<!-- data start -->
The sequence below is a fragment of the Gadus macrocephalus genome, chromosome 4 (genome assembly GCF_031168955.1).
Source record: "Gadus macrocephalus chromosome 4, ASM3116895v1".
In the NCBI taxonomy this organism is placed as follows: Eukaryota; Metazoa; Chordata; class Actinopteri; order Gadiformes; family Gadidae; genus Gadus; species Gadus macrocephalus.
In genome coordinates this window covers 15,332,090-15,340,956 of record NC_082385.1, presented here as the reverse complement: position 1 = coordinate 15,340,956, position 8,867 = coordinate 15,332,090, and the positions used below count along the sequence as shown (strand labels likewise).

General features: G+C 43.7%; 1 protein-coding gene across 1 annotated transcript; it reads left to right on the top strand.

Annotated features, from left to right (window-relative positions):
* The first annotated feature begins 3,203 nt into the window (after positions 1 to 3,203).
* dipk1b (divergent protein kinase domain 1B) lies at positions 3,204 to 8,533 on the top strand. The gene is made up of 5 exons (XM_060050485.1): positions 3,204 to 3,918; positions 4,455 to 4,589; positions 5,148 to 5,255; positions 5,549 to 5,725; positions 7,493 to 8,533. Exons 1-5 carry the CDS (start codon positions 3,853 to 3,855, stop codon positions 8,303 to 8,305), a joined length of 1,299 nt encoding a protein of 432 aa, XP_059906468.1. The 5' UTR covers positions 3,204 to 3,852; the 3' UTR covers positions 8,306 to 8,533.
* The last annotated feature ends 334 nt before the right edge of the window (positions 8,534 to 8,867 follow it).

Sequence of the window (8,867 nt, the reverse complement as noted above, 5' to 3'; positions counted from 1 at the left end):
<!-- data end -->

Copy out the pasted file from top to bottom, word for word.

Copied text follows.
The sequence below is a fragment of the Gadus macrocephalus genome, chromosome 4 (genome assembly GCF_031168955.1).
Source record: "Gadus macrocephalus chromosome 4, ASM3116895v1".
In the NCBI taxonomy this organism is placed as follows: Eukaryota; Metazoa; Chordata; class Actinopteri; order Gadiformes; family Gadidae; genus Gadus; species Gadus macrocephalus.
In genome coordinates this window covers 15,332,090-15,340,956 of record NC_082385.1, presented here as the reverse complement: position 1 = coordinate 15,340,956, position 8,867 = coordinate 15,332,090, and the positions used below count along the sequence as shown (strand labels likewise).

General features: G+C 43.7%; 1 protein-coding gene across 1 annotated transcript; it reads left to right on the top strand.

Annotated features, from left to right (window-relative positions):
* The first annotated feature begins 3,203 nt into the window (after positions 1 to 3,203).
* dipk1b (divergent protein kinase domain 1B) lies at positions 3,204 to 8,533 on the top strand. The gene is made up of 5 exons (XM_060050485.1): positions 3,204 to 3,918; positions 4,455 to 4,589; positions 5,148 to 5,255; positions 5,549 to 5,725; positions 7,493 to 8,533. Exons 1-5 carry the CDS (start codon positions 3,853 to 3,855, stop codon positions 8,303 to 8,305), a joined length of 1,299 nt encoding a protein of 432 aa, XP_059906468.1. The 5' UTR covers positions 3,204 to 3,852; the 3' UTR covers positions 8,306 to 8,533.
* The last annotated feature ends 334 nt before the right edge of the window (positions 8,534 to 8,867 follow it).

Sequence of the window (8,867 nt, the reverse complement as noted above, 5' to 3'; positions counted from 1 at the left end):